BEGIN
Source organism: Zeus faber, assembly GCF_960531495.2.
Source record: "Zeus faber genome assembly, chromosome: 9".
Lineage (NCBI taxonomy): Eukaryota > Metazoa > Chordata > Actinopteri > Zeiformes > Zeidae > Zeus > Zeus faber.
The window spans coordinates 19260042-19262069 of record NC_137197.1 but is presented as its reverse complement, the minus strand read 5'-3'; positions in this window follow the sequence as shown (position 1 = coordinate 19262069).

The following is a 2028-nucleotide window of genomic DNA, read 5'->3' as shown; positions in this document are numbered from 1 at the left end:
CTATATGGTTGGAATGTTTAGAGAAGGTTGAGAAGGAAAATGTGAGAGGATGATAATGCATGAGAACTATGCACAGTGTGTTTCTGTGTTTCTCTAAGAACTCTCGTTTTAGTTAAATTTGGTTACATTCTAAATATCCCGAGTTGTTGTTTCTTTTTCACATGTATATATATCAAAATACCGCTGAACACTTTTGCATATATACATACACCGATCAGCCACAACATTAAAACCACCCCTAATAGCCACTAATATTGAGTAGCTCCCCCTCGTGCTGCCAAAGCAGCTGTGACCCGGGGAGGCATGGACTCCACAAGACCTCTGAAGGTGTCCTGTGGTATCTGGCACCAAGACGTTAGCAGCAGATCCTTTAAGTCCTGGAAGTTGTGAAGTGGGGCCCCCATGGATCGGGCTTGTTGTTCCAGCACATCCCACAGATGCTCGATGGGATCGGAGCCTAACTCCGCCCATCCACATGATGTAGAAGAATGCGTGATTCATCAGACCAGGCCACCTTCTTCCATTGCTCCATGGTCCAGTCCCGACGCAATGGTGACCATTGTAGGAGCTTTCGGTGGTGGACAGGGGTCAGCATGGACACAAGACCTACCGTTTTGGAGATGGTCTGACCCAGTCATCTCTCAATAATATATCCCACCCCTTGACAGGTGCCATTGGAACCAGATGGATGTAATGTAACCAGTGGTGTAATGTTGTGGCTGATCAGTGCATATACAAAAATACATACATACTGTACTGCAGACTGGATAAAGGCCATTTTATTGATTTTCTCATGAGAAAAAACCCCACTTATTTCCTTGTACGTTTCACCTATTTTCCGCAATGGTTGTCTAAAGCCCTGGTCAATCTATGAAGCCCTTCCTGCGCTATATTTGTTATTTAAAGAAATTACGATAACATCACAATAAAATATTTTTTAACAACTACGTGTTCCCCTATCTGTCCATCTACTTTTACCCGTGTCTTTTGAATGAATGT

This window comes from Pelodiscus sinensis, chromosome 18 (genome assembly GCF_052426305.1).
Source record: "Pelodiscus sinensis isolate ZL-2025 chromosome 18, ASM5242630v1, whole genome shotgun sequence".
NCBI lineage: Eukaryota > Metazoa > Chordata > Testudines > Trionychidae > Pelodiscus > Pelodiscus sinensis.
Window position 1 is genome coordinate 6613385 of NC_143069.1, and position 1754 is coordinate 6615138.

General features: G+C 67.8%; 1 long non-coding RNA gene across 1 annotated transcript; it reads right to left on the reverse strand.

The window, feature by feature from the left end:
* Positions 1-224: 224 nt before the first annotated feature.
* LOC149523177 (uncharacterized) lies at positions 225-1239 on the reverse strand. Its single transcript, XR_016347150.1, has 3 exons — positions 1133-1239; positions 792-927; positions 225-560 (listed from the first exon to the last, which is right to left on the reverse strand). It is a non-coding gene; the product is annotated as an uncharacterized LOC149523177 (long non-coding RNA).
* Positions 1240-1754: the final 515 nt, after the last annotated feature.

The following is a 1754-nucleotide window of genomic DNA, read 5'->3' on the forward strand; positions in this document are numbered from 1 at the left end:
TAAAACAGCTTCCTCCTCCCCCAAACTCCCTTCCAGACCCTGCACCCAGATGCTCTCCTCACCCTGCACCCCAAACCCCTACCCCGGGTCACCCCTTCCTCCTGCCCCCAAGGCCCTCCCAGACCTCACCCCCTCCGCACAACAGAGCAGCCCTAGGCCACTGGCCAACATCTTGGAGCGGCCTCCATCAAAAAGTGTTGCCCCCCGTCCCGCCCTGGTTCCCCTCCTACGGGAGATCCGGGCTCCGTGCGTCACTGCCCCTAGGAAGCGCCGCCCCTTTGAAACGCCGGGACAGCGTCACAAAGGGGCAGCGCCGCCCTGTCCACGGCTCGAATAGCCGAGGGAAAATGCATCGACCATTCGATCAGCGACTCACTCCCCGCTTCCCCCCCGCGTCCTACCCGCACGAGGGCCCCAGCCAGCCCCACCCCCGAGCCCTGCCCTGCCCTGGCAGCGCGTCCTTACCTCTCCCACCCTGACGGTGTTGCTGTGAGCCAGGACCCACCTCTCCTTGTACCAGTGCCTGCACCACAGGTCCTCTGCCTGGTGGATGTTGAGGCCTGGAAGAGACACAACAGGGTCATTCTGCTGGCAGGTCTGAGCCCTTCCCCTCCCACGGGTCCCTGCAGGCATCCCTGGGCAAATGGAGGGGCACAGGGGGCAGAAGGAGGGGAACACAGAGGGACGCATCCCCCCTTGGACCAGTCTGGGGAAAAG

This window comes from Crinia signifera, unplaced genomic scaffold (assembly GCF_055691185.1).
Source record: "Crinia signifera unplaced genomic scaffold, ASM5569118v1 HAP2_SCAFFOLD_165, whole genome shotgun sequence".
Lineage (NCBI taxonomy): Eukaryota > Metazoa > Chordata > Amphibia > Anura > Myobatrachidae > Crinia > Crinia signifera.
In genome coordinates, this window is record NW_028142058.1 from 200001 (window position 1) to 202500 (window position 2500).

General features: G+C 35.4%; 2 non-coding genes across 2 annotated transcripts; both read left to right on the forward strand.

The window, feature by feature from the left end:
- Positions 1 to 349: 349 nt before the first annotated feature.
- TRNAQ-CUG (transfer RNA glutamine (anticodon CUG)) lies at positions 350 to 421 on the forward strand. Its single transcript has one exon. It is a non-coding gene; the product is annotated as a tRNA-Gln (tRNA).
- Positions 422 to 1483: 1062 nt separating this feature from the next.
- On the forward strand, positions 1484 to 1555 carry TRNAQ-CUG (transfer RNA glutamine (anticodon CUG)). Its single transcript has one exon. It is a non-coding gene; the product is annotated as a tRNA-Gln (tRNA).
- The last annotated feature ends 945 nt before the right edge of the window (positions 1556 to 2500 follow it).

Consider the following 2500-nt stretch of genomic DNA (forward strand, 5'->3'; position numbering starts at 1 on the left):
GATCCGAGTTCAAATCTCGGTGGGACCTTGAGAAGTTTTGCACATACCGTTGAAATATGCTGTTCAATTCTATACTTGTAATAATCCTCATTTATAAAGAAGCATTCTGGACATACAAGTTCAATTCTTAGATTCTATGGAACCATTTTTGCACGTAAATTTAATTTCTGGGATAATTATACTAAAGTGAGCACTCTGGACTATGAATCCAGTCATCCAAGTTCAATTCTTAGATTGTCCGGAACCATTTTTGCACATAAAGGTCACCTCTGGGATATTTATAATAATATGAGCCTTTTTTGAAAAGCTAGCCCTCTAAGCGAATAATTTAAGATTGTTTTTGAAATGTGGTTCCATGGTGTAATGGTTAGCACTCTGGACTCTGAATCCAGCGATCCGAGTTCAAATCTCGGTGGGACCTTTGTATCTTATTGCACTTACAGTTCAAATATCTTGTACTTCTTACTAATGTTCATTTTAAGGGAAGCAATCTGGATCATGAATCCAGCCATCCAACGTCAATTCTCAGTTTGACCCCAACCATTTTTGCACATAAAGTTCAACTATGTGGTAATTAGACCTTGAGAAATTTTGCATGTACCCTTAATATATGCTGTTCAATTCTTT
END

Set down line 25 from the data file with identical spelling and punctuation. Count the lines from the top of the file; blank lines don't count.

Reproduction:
- TRNAQ-CUG (transfer RNA glutamine (anticodon CUG)) lies at positions 350 to 421 on the forward strand. Its single transcript has one exon. It is a non-coding gene; the product is annotated as a tRNA-Gln (tRNA).